November 16, 2017 – The International Council of Shopping Centers (ICSC) today releases its biannual Socio-Economic Impact Report for European Retail Real Estate at MAPIC. The report summarises the power that retail real estate creates for the local economies, from GDP to jobs, as well as the benefits for consumers.
- ICSC estimates that in Europe, the retail real estate industry directly supports over 27 million jobs or one out of every eight people.
- Total EU retail real estate turnover reached €2,789 billion in 2016.
- Retail sales in the EU generated €1,727 billion in tax revenues in 2016 of which approximately 27% occurred in shopping centres.
- More than 90% of 2016 retailing in the EU happened in a physical store. Including those stores’ online contribution, that number reached 94% for a total of €2.394 trillion.
“Retail real estate is thriving in Europe, as it does around the world,” said Tom McGee, President and CEO of ICSC. “The industry continues to keep up with the wants and needs of the consumer and takes on a variety of shapes and sizes. It will continue to be an essential pillar of social and economic growth and commerce, and one that benefits the vitality of its local communities.”
ICSC predicts that by 2022 Millennials are expected to increase their spending on goods and services by 110% from €10,047 in 2012 per person to €21,053, the biggest increase of any age group. By 2022, Millennials will have also shifted the proportion of how they spend their money. They will spend a marginally greater proportion of their discretionary income on things like groceries, leisure and recreation, hotels and restaurants as well as other goods and services. They will spend relatively less on housing (30% to 25%).
McGee continued: “By 2025, Millennials are set to overtake Baby Boomers to become the largest demographic group in Europe and, as they move into their prime spending years, will be a significant consumer group and a key driver of demand for retail real estate. This generation is different than their predecessors and crave experience at their convenience, from interacting with a physical product before purchase to enjoying a meal with friends and family. Retail real estate provides that touchpoint for consumers that cannot be replicated from home or anywhere else.”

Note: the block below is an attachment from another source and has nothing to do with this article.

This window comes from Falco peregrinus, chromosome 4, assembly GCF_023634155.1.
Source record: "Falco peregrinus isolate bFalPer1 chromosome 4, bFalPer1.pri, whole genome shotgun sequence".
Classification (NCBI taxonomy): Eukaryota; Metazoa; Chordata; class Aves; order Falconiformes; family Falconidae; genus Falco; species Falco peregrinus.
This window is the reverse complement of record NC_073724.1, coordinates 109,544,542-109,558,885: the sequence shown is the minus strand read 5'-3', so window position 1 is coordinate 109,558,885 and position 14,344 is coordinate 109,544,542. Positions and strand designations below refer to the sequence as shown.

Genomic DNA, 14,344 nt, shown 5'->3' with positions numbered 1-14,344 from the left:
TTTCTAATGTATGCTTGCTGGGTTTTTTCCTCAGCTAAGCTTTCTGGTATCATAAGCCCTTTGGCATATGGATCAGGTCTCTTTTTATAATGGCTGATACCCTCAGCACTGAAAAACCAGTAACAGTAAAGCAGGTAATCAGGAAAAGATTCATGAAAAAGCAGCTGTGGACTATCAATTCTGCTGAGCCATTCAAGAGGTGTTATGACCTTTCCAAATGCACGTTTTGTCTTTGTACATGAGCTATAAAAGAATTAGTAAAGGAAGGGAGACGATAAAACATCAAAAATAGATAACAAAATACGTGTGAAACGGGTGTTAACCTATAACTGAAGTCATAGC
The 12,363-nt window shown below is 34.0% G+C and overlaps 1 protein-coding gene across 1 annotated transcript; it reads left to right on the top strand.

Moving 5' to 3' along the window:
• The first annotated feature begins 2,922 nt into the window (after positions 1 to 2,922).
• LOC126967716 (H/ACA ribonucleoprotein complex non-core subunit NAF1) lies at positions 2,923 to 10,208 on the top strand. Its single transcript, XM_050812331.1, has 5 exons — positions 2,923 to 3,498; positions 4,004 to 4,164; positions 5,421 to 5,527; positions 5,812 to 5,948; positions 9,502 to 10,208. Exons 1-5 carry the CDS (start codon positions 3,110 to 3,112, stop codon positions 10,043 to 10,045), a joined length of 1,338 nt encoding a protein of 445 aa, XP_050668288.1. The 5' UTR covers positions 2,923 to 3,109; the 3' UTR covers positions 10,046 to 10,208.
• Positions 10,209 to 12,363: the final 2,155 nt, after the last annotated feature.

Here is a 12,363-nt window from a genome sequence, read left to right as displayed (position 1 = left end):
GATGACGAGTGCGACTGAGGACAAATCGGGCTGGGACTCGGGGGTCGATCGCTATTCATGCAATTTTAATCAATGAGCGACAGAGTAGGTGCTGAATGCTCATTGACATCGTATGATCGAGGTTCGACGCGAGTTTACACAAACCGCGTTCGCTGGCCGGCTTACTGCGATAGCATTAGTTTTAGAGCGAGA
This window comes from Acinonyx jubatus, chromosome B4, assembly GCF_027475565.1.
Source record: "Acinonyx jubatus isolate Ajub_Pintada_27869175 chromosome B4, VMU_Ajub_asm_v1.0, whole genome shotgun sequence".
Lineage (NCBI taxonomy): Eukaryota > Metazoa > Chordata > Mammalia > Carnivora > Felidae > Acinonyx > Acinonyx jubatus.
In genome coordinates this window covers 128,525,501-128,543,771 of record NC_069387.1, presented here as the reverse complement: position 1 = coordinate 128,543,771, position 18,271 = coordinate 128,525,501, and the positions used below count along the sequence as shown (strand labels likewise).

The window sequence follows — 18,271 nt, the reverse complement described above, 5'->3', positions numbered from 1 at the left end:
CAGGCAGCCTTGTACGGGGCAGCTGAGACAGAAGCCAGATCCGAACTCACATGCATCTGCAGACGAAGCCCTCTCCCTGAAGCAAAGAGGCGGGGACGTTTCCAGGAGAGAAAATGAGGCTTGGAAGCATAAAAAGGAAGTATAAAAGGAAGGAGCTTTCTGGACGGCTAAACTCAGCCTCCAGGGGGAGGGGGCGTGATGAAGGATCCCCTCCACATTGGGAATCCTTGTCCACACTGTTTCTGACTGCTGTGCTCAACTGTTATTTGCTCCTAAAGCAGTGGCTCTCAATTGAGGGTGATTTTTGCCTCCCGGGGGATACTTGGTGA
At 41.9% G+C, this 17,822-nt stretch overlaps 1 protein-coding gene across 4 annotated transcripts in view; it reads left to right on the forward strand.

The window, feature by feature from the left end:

Trends highlighted in the report include:
Physical Retail Remains Dominant Sales Channel, Online Growth Slowing
Total 2016 retail spending in the EU was €2.544 trillion, up from €2.491 trillion in 2015. €2.394 trillion, or 94.4% came from store-based retail sales and the online contribution of bricks and mortar retailers. Pure play online retail sales only accounts for 4.4% of total EU retail sales in 2016. The remaining 1.5% comes from other non-store sales.
Flexible Employment and Economy Driven by Retail Real Estate
Retail real estate, in total, provides more than 27 million jobs, accounting for 12.4% of all EU employment. With the retail industry offering flexible work policies, 49% of Europe’s wholesale and retail trade workforce in 2016 were women. This flexibility also reduces “excess” labour and allows retailers to match peak days and hours. It’s also a boon to the younger generation, as nearly 20% of 15-24 year olds work in the wholesale and retail trade sector.
Per the report, tax rates from retail and shopping centres also prove the value these facilities provide to their community beyond retail. While each country has different sales and VAT rates, EU 2016 retail sales generated €1,727 billion in tax revenue, with 27% of those sales occurring in shopping centres. These billions are then reinvested in the community in local municipalities such as schools, government and emergency services.
Redevelopment and Diversification Remain Key Tool to Attract Consumers
As cities continue to grow, the existing bricks and mortar locations are being redeveloped and refurbished to ensure the space is properly equipped to meet the needs of today’s contemporary tenants and consumers continue to spend more of their discretionary income on recreation and services. Property owners are diversifying their tenant mix to include non-retail tenants, such as food and beverage operators, fitness and spa amenities and a wide range of educational, cultural and entertainment facilities.